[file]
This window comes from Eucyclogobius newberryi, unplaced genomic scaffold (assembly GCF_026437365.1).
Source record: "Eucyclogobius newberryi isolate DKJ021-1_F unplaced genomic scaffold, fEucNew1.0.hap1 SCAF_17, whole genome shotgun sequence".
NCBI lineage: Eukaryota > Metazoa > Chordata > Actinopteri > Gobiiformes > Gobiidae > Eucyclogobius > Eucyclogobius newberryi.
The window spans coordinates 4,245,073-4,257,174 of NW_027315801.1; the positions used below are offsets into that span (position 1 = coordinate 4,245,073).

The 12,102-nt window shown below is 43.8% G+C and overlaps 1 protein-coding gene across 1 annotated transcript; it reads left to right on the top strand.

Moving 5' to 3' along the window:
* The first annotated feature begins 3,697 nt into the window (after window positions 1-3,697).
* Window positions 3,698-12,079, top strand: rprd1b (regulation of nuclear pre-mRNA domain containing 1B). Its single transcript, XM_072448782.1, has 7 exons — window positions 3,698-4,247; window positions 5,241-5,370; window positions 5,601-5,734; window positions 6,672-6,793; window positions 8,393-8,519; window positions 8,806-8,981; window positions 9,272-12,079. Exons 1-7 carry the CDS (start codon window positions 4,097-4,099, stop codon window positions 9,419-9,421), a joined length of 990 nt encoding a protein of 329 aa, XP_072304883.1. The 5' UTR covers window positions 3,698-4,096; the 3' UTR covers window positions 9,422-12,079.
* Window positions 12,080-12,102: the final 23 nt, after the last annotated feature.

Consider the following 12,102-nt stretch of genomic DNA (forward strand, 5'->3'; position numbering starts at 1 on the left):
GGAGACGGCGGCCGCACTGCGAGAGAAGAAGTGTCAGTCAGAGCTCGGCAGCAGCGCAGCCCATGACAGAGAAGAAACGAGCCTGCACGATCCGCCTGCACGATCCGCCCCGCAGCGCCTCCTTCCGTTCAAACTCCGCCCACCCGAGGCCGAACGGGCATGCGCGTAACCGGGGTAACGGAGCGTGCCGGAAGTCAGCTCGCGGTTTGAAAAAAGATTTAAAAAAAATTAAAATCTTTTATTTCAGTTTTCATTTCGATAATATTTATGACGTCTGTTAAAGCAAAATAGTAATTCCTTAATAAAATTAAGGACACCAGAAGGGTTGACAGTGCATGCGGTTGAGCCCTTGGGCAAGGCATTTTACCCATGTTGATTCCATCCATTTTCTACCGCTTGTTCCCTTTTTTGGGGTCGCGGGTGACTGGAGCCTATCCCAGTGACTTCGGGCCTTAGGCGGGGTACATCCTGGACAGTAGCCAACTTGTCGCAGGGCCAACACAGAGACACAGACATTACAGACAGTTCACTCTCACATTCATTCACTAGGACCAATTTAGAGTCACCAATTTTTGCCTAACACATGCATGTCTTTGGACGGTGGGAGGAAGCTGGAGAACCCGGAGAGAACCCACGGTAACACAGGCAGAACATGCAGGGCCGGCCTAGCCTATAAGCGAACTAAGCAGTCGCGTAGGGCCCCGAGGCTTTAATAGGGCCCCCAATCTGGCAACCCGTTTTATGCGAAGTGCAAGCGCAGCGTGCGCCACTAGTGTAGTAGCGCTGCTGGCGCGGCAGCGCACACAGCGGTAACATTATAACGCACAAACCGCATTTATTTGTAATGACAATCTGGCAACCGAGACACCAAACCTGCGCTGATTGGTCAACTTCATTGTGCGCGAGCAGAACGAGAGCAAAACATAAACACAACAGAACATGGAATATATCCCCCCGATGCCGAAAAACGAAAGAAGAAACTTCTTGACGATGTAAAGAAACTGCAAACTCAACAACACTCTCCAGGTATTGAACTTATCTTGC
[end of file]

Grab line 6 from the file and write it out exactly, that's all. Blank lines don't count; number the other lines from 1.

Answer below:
Moving 5' to 3' along the window: